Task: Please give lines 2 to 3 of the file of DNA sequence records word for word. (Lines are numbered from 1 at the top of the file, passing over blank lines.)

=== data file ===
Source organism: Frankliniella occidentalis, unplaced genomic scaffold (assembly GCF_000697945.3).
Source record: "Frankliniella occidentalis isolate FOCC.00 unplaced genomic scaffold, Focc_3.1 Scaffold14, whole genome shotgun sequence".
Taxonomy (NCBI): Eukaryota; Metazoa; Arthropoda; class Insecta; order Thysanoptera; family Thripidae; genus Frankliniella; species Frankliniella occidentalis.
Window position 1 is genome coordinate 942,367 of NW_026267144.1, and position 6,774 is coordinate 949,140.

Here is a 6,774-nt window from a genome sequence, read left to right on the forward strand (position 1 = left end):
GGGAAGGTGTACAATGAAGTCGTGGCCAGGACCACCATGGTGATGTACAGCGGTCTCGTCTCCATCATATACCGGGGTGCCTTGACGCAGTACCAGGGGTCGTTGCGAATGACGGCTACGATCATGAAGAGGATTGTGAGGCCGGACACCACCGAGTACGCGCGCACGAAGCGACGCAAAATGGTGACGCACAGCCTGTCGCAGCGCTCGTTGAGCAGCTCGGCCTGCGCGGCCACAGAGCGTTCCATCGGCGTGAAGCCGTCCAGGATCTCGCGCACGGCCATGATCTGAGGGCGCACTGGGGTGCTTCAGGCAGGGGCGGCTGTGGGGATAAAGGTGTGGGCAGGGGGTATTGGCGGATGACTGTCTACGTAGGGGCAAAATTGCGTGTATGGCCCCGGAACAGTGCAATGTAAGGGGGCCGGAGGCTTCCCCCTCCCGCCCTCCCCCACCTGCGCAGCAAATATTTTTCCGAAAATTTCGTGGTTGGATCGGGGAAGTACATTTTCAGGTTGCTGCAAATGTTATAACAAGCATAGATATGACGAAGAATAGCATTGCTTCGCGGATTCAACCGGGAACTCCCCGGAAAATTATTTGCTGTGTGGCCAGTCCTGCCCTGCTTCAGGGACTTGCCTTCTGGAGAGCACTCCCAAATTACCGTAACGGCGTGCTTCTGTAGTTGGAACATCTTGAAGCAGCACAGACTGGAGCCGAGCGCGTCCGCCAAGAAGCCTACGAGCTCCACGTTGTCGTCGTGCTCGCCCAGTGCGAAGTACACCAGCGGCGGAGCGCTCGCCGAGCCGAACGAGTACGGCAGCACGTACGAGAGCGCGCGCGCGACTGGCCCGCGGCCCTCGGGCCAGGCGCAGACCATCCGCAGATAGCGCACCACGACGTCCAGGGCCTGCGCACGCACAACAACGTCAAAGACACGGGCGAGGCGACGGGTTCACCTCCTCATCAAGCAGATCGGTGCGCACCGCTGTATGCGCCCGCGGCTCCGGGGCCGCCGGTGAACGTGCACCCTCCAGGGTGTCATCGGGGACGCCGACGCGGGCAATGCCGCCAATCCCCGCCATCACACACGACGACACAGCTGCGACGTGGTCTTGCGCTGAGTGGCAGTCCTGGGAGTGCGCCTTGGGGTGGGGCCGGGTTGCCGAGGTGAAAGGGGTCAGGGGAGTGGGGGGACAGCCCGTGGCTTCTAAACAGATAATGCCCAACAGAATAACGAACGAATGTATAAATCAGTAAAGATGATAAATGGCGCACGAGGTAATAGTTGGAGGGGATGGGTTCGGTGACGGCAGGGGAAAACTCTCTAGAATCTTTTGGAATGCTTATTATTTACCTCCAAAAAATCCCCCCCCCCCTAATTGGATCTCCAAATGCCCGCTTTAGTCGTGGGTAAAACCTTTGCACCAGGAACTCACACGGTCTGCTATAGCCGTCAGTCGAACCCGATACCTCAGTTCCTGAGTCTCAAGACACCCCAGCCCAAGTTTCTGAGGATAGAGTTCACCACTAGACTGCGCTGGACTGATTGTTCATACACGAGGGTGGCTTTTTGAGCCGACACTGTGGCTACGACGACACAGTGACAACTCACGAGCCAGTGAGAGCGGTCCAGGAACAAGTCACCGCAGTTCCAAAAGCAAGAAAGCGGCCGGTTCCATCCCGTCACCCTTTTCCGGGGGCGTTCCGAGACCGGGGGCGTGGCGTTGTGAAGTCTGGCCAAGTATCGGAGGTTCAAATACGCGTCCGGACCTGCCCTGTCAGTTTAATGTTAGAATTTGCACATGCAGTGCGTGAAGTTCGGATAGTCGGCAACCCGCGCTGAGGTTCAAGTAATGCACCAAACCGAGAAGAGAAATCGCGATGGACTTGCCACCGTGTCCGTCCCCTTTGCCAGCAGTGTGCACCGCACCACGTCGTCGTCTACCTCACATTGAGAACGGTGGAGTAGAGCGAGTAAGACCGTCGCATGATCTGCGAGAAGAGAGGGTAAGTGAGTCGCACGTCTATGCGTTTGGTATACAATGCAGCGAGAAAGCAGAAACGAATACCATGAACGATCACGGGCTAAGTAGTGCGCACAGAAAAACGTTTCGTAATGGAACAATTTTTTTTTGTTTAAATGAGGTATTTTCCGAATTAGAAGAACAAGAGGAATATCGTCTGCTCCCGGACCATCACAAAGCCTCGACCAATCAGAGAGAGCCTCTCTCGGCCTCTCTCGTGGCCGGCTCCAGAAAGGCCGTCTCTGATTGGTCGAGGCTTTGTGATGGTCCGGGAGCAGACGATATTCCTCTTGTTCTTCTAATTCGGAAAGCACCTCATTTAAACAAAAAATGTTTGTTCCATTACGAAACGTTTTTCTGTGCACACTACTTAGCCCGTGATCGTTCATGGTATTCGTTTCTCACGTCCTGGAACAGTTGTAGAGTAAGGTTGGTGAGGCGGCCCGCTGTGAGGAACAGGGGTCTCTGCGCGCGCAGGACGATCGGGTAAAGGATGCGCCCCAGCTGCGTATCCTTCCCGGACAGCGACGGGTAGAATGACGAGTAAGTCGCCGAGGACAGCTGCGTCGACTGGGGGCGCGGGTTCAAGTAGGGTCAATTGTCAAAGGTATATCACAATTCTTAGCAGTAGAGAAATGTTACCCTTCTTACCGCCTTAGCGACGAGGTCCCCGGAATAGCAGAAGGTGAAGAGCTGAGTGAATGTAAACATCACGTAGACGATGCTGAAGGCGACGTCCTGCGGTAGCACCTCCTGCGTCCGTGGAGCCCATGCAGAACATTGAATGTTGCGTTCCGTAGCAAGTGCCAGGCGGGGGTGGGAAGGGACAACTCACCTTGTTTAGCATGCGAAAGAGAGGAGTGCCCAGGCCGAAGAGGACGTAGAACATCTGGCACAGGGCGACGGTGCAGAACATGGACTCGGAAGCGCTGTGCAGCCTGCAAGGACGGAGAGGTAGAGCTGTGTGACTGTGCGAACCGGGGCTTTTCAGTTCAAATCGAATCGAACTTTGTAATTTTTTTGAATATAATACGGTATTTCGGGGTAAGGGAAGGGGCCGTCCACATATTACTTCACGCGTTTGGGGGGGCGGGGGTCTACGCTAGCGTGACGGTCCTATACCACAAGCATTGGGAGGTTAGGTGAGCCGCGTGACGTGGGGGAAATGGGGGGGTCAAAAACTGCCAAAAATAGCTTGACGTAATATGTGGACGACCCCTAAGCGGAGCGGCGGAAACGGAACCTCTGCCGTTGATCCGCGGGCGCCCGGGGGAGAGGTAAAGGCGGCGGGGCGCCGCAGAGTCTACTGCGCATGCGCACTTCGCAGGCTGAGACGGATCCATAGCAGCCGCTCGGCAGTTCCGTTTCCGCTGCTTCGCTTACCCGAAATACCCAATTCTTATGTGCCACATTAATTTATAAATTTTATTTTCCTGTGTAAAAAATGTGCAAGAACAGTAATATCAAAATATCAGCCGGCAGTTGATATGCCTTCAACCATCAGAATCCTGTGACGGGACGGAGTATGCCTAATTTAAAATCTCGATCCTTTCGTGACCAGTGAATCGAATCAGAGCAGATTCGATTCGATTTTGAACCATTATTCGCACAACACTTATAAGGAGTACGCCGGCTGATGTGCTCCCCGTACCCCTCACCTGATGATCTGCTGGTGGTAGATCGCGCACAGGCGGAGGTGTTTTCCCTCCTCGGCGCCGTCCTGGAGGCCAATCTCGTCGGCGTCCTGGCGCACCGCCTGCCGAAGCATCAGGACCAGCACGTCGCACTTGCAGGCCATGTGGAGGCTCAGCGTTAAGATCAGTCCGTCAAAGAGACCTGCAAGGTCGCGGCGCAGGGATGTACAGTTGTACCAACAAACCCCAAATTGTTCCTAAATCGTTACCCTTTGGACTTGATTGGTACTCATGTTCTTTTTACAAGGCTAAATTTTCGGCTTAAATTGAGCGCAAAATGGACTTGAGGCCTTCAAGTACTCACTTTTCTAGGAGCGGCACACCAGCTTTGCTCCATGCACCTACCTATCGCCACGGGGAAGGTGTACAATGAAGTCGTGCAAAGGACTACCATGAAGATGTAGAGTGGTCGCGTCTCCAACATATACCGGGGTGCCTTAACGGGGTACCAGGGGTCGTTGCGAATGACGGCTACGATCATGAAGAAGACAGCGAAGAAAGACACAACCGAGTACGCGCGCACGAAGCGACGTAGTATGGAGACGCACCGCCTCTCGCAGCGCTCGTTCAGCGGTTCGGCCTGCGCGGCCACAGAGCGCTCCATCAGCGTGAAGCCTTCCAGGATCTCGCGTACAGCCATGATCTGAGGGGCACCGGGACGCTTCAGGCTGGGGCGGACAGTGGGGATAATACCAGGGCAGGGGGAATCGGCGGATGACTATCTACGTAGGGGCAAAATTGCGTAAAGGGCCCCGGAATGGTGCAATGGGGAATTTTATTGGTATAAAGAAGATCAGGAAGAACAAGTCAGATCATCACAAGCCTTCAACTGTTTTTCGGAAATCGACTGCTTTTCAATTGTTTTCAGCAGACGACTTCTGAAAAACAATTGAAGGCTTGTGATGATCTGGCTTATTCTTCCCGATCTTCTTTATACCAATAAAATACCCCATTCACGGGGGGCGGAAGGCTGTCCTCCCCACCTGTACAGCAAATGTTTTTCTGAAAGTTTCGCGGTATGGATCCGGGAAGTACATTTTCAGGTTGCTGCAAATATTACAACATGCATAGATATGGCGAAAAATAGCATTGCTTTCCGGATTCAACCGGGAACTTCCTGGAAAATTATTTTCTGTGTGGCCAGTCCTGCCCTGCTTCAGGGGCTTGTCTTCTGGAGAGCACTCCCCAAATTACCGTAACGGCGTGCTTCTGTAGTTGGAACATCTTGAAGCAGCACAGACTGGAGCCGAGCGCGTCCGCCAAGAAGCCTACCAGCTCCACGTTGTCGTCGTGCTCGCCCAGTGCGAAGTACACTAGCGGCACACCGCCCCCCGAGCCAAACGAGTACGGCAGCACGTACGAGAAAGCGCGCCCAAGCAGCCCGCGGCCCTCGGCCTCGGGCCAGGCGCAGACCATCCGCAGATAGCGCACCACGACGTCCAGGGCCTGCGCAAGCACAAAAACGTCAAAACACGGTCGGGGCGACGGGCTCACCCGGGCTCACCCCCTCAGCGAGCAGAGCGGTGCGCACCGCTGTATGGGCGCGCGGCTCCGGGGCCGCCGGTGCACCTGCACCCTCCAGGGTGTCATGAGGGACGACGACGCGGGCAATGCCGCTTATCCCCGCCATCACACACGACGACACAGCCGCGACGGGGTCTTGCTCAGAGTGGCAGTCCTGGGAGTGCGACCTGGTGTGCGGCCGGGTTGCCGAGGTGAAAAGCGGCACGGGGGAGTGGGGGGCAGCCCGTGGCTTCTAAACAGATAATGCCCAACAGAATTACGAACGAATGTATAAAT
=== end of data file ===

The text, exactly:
Source record: "Frankliniella occidentalis isolate FOCC.00 unplaced genomic scaffold, Focc_3.1 Scaffold14, whole genome shotgun sequence".
Taxonomy (NCBI): Eukaryota; Metazoa; Arthropoda; class Insecta; order Thysanoptera; family Thripidae; genus Frankliniella; species Frankliniella occidentalis.